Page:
The conversation then slowly shifted towards Donohue’s time at the White House and her role in developing Michelle Obama’s public image during the final years of the Obama administration. Even years after her role ended, she still smiles back on her first day on the job.

“We were celebrating college admissions counselors and high school guidance counselor, and it was just this moment where I realized like, ‘I have found the perfect job,’ Donohue exclaimed. “Here I am at the White House talking about college access and supporting students to and through college.”

That excitement never ended either. Despite the long hours and daily chaos of working in the White House, it always found a way to be fun. One day Donohue could be camping out on the South Lawn with a girl scout troop and the next she’s donning a ballgown for a state dinner. The adventure of it all made her work-life comparable to the shenanigans of “Veep,” she described.

“I think every single day was like this balance of, ‘Oh my god, there’s so much going on… we’re trying not to let any balls drop,’” she said. “But also, we are having so much fun and that was the best part of the job.”

When people hear the title ‘press secretary,’ they may think of Sarah Sanders, but Donohue’s work with the First Lady was more light-hearted than the brash politics the White House is known for. Their goal was to peel “back the curtain” on 1600 Pennsylvania Ave. and find the best ways to reach their audience. This included a fair share of viral moments that helped provide a softer face to the most prominent political figures of the time.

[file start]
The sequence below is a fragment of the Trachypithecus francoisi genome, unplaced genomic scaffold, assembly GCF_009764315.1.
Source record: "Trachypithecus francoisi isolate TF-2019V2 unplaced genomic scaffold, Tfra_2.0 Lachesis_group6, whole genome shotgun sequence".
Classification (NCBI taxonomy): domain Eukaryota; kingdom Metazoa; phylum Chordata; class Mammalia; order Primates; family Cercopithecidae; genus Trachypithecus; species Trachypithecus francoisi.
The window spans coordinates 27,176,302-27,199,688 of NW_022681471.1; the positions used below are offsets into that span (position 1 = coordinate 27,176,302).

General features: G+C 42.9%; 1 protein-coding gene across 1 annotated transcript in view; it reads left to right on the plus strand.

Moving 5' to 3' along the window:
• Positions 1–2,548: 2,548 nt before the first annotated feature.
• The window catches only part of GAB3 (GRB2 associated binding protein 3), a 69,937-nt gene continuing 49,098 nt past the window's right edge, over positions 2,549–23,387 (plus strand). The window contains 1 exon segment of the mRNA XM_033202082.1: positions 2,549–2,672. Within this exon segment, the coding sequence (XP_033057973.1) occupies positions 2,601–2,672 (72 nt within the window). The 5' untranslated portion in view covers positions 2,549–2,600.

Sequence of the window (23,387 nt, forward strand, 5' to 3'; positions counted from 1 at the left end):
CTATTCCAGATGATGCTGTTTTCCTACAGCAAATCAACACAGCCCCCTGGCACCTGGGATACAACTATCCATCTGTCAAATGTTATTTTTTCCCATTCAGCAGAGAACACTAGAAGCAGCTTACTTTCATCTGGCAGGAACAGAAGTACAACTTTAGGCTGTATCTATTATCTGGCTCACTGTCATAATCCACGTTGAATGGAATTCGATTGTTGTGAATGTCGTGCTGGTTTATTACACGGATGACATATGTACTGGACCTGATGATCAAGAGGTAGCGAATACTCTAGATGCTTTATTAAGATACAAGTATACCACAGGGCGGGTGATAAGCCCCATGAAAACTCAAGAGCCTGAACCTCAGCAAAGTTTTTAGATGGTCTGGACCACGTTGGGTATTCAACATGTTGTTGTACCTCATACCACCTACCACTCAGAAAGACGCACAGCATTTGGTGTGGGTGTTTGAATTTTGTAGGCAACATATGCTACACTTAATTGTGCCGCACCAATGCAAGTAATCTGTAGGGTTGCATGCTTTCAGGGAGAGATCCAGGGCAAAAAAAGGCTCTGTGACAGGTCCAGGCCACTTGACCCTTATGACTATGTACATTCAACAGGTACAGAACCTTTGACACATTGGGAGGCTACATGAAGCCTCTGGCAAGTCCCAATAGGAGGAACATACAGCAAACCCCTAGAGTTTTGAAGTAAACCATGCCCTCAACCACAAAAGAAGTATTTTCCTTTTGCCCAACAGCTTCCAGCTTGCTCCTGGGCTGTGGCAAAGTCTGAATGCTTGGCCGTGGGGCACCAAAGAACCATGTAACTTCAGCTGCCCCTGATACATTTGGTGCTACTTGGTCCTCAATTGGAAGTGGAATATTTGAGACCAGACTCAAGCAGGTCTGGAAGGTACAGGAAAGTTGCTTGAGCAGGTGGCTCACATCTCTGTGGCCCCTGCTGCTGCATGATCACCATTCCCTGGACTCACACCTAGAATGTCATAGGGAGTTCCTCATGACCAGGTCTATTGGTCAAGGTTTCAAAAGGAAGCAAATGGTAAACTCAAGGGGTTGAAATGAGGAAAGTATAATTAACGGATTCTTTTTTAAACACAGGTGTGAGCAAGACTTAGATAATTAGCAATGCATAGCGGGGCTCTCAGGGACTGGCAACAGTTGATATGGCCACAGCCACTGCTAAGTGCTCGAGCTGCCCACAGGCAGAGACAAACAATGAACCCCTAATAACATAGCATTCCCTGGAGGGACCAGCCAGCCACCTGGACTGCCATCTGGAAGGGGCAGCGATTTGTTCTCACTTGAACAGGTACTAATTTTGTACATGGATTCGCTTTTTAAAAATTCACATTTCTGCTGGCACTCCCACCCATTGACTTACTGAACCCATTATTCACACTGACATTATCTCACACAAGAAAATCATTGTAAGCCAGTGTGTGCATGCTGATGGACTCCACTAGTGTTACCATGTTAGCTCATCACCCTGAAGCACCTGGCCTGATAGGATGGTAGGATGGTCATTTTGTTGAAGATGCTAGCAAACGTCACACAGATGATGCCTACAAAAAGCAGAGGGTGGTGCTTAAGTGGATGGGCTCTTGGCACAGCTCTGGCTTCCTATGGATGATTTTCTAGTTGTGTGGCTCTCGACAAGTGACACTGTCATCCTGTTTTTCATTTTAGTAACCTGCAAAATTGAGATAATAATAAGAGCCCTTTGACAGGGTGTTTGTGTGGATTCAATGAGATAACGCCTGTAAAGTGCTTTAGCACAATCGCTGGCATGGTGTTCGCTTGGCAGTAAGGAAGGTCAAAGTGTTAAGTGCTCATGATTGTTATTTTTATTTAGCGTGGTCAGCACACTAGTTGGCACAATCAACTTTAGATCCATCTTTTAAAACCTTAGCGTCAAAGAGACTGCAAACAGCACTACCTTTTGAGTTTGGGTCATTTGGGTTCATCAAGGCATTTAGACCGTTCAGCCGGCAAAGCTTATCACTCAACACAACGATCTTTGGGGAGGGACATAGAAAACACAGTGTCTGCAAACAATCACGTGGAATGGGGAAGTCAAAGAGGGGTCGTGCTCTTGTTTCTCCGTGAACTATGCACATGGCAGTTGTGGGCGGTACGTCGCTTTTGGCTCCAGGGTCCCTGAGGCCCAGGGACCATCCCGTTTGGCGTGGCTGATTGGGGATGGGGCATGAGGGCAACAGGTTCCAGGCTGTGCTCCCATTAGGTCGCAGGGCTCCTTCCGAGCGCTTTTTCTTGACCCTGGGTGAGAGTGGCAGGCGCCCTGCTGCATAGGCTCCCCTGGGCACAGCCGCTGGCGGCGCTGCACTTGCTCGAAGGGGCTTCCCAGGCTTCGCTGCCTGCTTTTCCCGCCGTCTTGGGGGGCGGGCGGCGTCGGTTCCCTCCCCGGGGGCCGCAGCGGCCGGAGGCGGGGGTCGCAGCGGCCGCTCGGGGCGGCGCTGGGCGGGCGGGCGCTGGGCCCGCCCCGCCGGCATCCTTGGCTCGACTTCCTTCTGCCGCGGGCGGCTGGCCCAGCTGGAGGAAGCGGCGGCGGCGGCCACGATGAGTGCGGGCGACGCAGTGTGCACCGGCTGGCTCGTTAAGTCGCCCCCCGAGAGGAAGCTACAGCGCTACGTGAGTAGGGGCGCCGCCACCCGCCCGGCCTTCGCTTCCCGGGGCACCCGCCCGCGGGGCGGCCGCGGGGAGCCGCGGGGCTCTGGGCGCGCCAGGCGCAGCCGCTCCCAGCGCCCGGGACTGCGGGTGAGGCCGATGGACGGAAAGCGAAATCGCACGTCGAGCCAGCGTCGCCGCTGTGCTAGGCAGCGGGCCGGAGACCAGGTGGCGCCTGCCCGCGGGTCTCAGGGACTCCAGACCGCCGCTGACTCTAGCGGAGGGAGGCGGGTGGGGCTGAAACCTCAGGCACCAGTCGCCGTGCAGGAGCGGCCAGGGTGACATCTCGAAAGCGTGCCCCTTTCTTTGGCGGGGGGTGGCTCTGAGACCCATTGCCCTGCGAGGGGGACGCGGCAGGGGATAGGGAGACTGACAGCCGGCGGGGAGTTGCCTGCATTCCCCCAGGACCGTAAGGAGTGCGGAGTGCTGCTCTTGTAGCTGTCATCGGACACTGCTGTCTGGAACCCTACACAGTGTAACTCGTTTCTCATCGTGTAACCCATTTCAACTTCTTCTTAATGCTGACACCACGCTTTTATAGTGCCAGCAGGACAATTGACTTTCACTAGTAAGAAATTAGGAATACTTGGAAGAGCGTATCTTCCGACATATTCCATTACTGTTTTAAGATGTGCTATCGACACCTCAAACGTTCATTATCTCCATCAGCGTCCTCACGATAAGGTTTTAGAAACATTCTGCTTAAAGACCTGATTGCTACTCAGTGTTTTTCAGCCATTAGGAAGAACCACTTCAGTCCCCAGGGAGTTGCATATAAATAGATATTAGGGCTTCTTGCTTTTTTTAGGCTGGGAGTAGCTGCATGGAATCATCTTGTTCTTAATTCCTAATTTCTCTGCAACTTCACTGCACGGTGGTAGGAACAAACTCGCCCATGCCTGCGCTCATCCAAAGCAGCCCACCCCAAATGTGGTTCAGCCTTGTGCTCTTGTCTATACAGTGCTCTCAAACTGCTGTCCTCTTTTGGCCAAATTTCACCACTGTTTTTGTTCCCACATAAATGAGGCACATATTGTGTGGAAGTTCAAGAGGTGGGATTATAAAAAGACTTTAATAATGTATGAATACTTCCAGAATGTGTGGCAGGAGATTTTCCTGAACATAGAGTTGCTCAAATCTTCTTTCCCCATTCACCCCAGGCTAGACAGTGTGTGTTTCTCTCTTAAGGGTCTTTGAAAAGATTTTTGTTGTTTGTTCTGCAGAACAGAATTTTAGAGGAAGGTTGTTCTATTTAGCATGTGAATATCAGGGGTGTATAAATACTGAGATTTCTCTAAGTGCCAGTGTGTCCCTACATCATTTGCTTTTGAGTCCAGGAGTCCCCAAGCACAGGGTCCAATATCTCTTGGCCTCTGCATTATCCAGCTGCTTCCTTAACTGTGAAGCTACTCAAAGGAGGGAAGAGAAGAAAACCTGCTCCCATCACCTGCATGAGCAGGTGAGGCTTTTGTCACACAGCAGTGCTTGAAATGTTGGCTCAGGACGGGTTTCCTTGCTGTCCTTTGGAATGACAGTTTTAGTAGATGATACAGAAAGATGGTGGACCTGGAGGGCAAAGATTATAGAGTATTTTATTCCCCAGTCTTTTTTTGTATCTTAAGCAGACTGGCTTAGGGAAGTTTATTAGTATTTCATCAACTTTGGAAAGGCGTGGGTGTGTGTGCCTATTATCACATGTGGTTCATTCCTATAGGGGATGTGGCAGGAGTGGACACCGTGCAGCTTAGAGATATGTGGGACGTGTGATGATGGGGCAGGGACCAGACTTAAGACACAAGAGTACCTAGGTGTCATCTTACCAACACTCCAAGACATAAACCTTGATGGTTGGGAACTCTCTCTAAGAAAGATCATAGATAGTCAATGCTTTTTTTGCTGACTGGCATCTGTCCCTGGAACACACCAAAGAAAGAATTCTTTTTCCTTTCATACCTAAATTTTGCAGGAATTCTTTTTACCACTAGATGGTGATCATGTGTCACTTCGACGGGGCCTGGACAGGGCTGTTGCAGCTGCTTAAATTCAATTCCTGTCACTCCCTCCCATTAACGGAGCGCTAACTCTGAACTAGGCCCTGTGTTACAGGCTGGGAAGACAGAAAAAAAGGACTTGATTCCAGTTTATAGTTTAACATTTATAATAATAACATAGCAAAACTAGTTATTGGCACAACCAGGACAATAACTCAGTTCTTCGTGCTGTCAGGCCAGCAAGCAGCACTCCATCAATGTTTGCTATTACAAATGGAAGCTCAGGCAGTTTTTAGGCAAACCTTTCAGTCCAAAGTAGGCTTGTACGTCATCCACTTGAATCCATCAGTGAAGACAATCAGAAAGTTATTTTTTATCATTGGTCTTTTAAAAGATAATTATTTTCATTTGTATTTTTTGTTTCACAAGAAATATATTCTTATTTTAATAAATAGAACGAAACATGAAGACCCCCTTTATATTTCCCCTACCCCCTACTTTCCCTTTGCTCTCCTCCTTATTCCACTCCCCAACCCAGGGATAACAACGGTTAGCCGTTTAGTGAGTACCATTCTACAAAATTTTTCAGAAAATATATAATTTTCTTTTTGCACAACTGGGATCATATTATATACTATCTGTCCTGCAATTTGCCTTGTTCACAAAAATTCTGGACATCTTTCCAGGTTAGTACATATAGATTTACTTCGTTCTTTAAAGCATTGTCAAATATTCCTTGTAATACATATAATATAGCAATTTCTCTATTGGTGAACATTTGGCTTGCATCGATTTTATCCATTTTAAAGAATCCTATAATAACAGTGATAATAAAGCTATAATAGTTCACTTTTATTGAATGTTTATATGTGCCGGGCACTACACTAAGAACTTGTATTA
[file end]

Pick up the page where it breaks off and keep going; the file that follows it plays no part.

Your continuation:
One highlight discussed during the talk was Michelle Obama’s “Carpool Karaoke” performance with James Cordon. The appearance was to help showcase a song made to promote the First Lady’s “Let Girls Learn” initiative in 2016. Instead of a dry New York Times article, Donohue’s team wanted to find a fun way to reach their audience.

“When we explained this to Secret Service, we’re saying, ‘Okay, so you want the First Lady of the United States to get in a car with a foreigner with nobody else in the car with her?’ That’s actually a lot of barriers to jump!” Donohue explained. “[The show] had all these amazing really big ideas of them driving through all the streets of DC and… we had to say, ‘Thank you, but you’re going to actually have to drive around in circles on the South Lawn for about an hour.'”

The result was a youtube video with over 72 million views and a guest appearance by Missy Elliot.